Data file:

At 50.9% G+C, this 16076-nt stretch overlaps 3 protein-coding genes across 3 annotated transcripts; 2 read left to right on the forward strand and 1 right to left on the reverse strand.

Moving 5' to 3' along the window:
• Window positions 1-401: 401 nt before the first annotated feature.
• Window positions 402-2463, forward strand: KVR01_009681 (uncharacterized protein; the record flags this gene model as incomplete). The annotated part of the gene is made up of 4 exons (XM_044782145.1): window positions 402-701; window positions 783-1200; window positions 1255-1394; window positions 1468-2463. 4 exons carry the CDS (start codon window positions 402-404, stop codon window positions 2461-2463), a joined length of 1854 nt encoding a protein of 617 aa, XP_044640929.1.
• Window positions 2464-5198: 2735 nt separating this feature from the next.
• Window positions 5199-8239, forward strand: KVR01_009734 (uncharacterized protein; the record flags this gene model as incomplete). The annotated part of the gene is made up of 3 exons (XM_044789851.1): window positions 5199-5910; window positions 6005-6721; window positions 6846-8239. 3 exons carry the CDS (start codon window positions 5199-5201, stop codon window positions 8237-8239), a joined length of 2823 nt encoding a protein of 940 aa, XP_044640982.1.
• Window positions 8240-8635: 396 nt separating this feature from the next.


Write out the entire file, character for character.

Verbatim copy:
At 50.9% G+C, this 16076-nt stretch overlaps 3 protein-coding genes across 3 annotated transcripts; 2 read left to right on the forward strand and 1 right to left on the reverse strand.

Moving 5' to 3' along the window:
• Window positions 1-401: 401 nt before the first annotated feature.
• Window positions 402-2463, forward strand: KVR01_009681 (uncharacterized protein; the record flags this gene model as incomplete). The annotated part of the gene is made up of 4 exons (XM_044782145.1): window positions 402-701; window positions 783-1200; window positions 1255-1394; window positions 1468-2463. 4 exons carry the CDS (start codon window positions 402-404, stop codon window positions 2461-2463), a joined length of 1854 nt encoding a protein of 617 aa, XP_044640929.1.
• Window positions 2464-5198: 2735 nt separating this feature from the next.
• Window positions 5199-8239, forward strand: KVR01_009734 (uncharacterized protein; the record flags this gene model as incomplete). The annotated part of the gene is made up of 3 exons (XM_044789851.1): window positions 5199-5910; window positions 6005-6721; window positions 6846-8239. 3 exons carry the CDS (start codon window positions 5199-5201, stop codon window positions 8237-8239), a joined length of 2823 nt encoding a protein of 940 aa, XP_044640982.1.
• Window positions 8240-8635: 396 nt separating this feature from the next.